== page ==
Importance of the pineal gland, endogenous prostaglandins and sensory nerves in the gastroprotective actions of central and peripheral melatonin against stress-induced damage.J Pineal Res. 2005 Nov; 39(4):375-85.JP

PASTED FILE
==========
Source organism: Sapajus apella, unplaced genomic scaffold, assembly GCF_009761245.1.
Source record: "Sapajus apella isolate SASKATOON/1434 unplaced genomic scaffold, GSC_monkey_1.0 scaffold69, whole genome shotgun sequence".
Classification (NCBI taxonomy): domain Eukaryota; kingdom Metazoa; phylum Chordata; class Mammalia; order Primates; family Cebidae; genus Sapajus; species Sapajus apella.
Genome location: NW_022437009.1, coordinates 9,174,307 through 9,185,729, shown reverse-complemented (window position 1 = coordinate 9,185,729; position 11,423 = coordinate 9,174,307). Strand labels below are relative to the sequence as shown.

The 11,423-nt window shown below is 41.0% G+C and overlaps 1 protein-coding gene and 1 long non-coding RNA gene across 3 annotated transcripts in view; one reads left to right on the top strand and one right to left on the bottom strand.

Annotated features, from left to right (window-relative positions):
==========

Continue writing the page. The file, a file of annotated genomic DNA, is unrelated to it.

Melatonin attenuates acute gastric lesions induced by topical strong irritants because of scavenging of free radicals, but its role in the pathogenesis of stress-induced gastric lesions has been sparingly investigated. In this study we compared the effects of intragastric (i.g.) or intracerebroventricular (i.c.v.) administration of melatonin and its precursor, L-tryptophan, with or without concurrent treatment with luzindole, a selective antagonist of melatonin MT2 receptors, on gastric lesions induced by water immersion and restraint stress (WRS). The involvement of pineal gland, endogenous prostaglandins (PG) and sensory nerves in gastroprotective action of melatonin and L-tryptophan against WRS was studied in intact or pinealectomized rats or those treated with indomethacin or rofecoxib to suppress cyclooxygenase (COX)-1 and COX-2, respectively, and with capsaicin to induce functional ablation of the sensory nerves. In addition, the influence of i.c.v. and i.g. melatonin on gastric secretion was tested in a separate group of rats equipped with gastric fistulas. At 3.5 hr after the end of WRS, the number of gastric lesions was counted, the gastric blood flow (GBF) was determined by H2-gas clearance technique and plasma melatonin and gastrin levels were measured by specific radioimmunoassay (RIA). Biopsy mucosal samples were taken for determination of expression of mRNA for COX-1 and COX-2 by reverse transcriptase-polymerase chain reaction (RT-PCR) and of the mucosal generation of prostaglandin E2 (PGE2) by RIA. Melatonin applied i.g. (1.25-10 mg/kg) or i.c.v. (1.25-10 microg/kg) dose-dependently inhibited gastric acid secretion and significantly attenuated the WRS-induced gastric damage. This protective effect of melatonin was accompanied by a significant rise in the GBF and plasma melatonin and gastrin levels and in mucosal generation of PGE2. Pinealectomy, which suppressed plasma melatonin levels, aggravated the gastric lesions induced by WRS and these effects were counteracted by i.g. or i.c.v. application of melatonin. Luzindole abolished completely the gastroprotective effects of melatonin and L-tryptophan and attenuated significantly the rise in GBF evoked by the indoleamine and its precursor. Indomethacin and rofecoxib, which diminished PGE2 biosynthesis by c. 90 and 75% or capsaicin denervation, attenuated significantly melatonin- and L-tryptophan-induced protection and the rise in the GBF. Both the protection and the hyperemia were restored by addition of exogenous CGRP to capsaicin-denervated animals. COX-1 mRNA was detected by RT-PCR in the intact and melatonin-treated gastric mucosa, while COX-2 mRNA, which was undetectable in the intact gastric mucosa, appeared in WRS-exposed mucosa, especially in the melatonin-treated animals and this was accompanied by increased generation of PGE2 in gastric mucosa. Pinealectomy downregulated COX-2 mRNA and this effect was reversed by supplementation of pinealectomized animals with melatonin. We conclude that, (a) exogenous melatonin and its precursor, L-tryptophan, attenuates WRS-induced gastric lesions via interaction with MT2 receptors, (b) this protective action of melatonin is because of an enhancement of gastric microcirculation, probably mediated by PGE2 derived from COX-2 overexpression and activity, the activation of brain-gut axis involving CGRP released from sensory nerves, and the release of gastrin and (c) the pineal plays an important role in the limitation of WRS-induced gastric lesions via releasing melatonin, which exerts gastroprotective and hyperemic activities against stress ulcerogenesis.